According to a survey conducted by Lake Research Partners and Robert Carpenter of Chesapeake Beach Consulting, referring to a female political candidate's physical appearance (whether positive or negative) hurts her chances of winning.
President Obama caused quite an uproar when he called California's Attorney General, Kamala Harris, "the most attractive attorney general in the country." Here's what he said, according to ABC News:
“You have to be careful to, first of all, say she is brilliant and she is dedicated and she is tough, and she is exactly what you’d want in anybody who is administering the law, and making sure that everybody is getting a fair shake. She also happens to be by far the best-looking attorney general in the country — Kamala Harris is here.”
So, feminists aren't happy. Calling attention to a politician's physical attractiveness is obviously something that would only happen to a woman candidate (so that's a fail on the whole "everybody is getting a fair shake" thing, eh prez?).
He has since apologized to Kamala Harris for his comments. The White House Press Secretary explained that Obama "did not want to diminish Harris’ professional accomplishments and abilities." I find that believable, though I would echo the sentiments of many other feminists that he should never make a comment like that again about a political candidate. Harris has accepted the president's apology.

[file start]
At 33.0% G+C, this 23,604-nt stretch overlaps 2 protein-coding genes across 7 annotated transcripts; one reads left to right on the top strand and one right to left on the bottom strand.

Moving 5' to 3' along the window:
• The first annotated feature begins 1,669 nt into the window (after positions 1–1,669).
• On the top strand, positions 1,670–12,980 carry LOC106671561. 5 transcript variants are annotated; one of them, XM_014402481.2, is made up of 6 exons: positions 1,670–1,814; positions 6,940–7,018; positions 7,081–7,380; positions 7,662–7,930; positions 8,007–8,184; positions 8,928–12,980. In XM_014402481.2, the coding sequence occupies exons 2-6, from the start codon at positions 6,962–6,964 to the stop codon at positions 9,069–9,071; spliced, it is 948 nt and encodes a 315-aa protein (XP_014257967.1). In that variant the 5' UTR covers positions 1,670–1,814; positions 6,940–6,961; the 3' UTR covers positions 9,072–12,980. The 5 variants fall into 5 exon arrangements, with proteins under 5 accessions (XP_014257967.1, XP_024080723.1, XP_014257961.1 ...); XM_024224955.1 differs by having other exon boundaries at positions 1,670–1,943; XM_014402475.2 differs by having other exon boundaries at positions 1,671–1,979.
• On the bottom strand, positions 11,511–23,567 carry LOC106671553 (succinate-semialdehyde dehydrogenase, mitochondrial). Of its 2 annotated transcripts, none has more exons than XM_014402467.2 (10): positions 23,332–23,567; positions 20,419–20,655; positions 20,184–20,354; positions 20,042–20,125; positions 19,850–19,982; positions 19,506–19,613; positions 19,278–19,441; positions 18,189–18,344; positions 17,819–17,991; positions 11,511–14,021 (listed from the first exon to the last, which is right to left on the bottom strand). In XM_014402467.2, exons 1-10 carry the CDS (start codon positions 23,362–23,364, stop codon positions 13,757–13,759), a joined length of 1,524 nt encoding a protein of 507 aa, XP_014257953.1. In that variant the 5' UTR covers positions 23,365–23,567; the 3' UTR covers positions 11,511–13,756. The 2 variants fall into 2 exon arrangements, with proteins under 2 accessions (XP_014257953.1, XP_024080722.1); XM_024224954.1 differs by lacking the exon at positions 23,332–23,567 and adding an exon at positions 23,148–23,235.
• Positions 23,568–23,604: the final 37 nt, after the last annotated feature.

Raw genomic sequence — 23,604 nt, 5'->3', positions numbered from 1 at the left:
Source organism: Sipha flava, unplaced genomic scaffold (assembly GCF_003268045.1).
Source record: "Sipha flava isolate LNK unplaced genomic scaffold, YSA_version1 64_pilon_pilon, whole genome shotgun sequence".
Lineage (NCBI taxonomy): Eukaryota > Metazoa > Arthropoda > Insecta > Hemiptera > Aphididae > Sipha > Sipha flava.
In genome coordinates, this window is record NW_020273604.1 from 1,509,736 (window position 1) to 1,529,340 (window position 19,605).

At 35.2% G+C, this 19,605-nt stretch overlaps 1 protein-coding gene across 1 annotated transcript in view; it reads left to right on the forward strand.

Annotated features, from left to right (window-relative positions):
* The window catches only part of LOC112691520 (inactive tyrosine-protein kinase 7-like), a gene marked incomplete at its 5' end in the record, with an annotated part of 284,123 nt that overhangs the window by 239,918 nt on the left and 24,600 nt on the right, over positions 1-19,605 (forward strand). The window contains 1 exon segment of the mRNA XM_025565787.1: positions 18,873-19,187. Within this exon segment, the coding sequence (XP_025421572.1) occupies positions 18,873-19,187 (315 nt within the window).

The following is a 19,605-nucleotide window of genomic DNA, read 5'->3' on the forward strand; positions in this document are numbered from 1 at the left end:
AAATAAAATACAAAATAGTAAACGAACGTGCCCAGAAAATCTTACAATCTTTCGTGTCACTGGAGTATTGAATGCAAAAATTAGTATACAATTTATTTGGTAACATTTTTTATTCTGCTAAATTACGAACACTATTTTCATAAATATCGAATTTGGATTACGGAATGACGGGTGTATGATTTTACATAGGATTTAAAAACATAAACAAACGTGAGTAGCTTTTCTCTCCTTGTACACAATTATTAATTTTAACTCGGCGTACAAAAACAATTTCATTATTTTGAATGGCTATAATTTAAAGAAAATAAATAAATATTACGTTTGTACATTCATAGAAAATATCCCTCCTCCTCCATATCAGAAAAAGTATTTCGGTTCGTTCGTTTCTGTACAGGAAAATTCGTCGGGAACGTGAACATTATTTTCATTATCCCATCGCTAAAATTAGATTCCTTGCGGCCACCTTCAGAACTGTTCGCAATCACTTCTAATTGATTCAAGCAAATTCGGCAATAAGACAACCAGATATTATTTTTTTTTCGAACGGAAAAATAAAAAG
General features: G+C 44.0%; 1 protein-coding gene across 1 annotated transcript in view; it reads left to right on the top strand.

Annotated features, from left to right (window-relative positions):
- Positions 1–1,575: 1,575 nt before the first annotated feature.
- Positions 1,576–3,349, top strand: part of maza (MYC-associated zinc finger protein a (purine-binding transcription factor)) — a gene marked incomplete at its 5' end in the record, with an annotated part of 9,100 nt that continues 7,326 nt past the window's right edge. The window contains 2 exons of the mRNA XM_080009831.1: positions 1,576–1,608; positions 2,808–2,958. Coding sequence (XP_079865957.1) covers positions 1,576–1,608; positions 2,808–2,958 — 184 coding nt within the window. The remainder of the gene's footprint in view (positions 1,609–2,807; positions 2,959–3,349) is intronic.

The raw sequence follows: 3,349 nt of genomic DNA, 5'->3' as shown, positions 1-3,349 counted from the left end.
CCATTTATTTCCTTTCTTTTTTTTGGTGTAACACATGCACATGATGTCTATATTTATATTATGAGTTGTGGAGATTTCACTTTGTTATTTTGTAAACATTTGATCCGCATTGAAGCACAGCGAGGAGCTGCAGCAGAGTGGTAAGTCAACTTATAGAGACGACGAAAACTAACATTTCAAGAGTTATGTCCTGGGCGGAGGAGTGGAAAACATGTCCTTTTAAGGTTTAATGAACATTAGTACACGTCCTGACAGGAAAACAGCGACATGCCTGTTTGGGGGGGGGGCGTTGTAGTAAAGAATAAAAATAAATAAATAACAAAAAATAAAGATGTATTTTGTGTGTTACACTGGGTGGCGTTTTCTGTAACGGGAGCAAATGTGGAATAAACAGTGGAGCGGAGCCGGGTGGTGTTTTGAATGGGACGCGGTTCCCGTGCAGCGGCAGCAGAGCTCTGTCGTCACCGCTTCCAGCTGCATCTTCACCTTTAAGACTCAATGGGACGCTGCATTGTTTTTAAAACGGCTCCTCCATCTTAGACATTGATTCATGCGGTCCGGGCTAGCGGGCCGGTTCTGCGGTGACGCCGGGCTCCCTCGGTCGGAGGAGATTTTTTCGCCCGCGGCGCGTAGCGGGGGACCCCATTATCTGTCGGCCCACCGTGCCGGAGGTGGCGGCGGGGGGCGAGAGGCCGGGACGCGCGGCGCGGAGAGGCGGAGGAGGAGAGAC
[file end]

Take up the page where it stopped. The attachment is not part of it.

Only time will tell how or if the president's comment will effect Harris' race to become the General of California, but the results of the surveys found on nameitchangeit.org clearly show that women candidates are affected negatively by media attention on their physical appearance. The press release about the survey says:
“Politics and Style page editors should take note: positive, negative, or neutral media coverage of a woman candidate’s appearance has a detrimental impact on the woman candidate’s race, whether the coverage is on the politics channel or style channel."
Both Obama's misstep and the results of these surveys tell political players and those that report on them something they should already know. If you wouldn't ask a man candicate that question or portray a man in that way, don't do it to the woman candidate. Reminds of this interaction between Hillary Clinton and a reporter:
MODERATOR 1: Okay. Which designers do you prefer?
SECRETARY CLINTON: What designers of clothes?
MODERATOR 1: Yes.
SECRETARY CLINTON: Would you ever ask a man that question? (Laughter.) (Applause.)
MODERATOR 1: Probably not. Probably not. (Applause.)
This should be simple. Why are we (and the president) still struggling with this?